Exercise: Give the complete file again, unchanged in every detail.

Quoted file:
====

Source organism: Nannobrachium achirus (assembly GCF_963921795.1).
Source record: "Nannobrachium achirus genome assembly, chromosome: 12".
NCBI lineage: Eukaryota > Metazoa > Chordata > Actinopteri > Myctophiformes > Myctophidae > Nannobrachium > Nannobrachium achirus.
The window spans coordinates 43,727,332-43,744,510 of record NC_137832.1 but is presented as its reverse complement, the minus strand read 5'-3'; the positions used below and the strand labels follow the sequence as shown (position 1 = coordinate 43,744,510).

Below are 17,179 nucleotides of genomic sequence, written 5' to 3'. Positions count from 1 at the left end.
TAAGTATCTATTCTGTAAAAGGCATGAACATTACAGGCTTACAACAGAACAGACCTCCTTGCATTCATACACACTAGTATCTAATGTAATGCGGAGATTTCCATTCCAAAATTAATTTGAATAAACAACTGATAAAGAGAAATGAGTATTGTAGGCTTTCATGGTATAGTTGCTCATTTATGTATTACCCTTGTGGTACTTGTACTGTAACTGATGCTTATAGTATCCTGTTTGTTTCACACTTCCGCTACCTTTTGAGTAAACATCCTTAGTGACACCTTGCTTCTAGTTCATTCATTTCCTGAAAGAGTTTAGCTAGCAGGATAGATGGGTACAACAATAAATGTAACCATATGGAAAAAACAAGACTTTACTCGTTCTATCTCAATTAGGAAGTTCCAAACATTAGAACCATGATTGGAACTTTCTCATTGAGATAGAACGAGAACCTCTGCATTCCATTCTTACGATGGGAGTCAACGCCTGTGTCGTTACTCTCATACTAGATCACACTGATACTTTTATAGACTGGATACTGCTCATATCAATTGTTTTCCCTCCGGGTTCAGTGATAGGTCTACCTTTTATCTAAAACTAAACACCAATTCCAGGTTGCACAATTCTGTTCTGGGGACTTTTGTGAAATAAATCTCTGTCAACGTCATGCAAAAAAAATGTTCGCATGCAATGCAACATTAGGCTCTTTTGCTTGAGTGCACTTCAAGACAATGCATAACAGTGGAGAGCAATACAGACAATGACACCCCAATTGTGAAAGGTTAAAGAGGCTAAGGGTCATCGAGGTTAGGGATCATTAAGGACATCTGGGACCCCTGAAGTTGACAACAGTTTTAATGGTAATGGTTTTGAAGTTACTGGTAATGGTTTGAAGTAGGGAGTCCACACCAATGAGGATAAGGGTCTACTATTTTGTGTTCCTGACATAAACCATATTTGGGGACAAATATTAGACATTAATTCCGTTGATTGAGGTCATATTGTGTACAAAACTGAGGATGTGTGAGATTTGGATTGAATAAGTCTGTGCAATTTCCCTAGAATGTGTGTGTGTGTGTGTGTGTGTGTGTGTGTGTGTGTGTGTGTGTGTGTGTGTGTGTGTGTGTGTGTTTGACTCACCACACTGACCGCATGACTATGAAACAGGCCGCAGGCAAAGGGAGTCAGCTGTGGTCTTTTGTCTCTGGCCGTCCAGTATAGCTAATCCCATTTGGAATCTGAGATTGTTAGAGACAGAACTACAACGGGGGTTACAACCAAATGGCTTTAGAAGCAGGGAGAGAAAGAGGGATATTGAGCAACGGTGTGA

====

Source organism: Nannobrachium achirus (assembly GCF_963921795.1).
Source record: "Nannobrachium achirus genome assembly, chromosome: 12".
NCBI lineage: Eukaryota > Metazoa > Chordata > Actinopteri > Myctophiformes > Myctophidae > Nannobrachium > Nannobrachium achirus.
The window spans coordinates 43,727,332-43,744,510 of record NC_137832.1 but is presented as its reverse complement, the minus strand read 5'-3'; the positions used below and the strand labels follow the sequence as shown (position 1 = coordinate 43,744,510).

Below are 17,179 nucleotides of genomic sequence, written 5' to 3'. Positions count from 1 at the left end.
TAAGTATCTATTCTGTAAAAGGCATGAACATTACAGGCTTACAACAGAACAGACCTCCTTGCATTCATACACACTAGTATCTAATGTAATGCGGAGATTTCCATTCCAAAATTAATTTGAATAAACAACTGATAAAGAGAAATGAGTATTGTAGGCTTTCATGGTATAGTTGCTCATTTATGTATTACCCTTGTGGTACTTGTACTGTAACTGATGCTTATAGTATCCTGTTTGTTTCACACTTCCGCTACCTTTTGAGTAAACATCCTTAGTGACACCTTGCTTCTAGTTCATTCATTTCCTGAAAGAGTTTAGCTAGCAGGATAGATGGGTACAACAATAAATGTAACCATATGGAAAAAACAAGACTTTACTCGTTCTATCTCAATTAGGAAGTTCCAAACATTAGAACCATGATTGGAACTTTCTCATTGAGATAGAACGAGAACCTCTGCATTCCATTCTTACGATGGGAGTCAACGCCTGTGTCGTTACTCTCATACTAGATCACACTGATACTTTTATAGACTGGATACTGCTCATATCAATTGTTTTCCCTCCGGGTTCAGTGATAGGTCTACCTTTTATCTAAAACTAAACACCAATTCCAGGTTGCACAATTCTGTTCTGGGGACTTTTGTGAAATAAATCTCTGTCAACGTCATGCAAAAAAAATGTTCGCATGCAATGCAACATTAGGCTCTTTTGCTTGAGTGCACTTCAAGACAATGCATAACAGTGGAGAGCAATACAGACAATGACACCCCAATTGTGAAAGGTTAAAGAGGCTAAGGGTCATCGAGGTTAGGGATCATTAAGGACATCTGGGACCCCTGAAGTTGACAACAGTTTTAATGGTAATGGTTTTGAAGTTACTGGTAATGGTTTGAAGTAGGGAGTCCACACCAATGAGGATAAGGGTCTACTATTTTGTGTTCCTGACATAAACCATATTTGGGGACAAATATTAGACATTAATTCCGTTGATTGAGGTCATATTGTGTACAAAACTGAGGATGTGTGAGATTTGGATTGAATAAGTCTGTGCAATTTCCCTAGAATGTGTGTGTGTGTGTGTGTGTGTGTGTGTGTGTGTGTGTGTGTGTGTGTGTGTGTGTGTGTGTGTGTTTGACTCACCACACTGACCGCATGACTATGAAACAGGCCGCAGGCAAAGGGAGTCAGCTGTGGTCTTTTGTCTCTGGCCGTCCAGTATAGCTAATCCCATTTGGAATCTGAGATTGTTAGAGACAGAACTACAACGGGGGTTACAACCAAATGGCTTTAGAAGCAGGGAGAGAAAGAGGGATATTGAGCAACGGTGTGA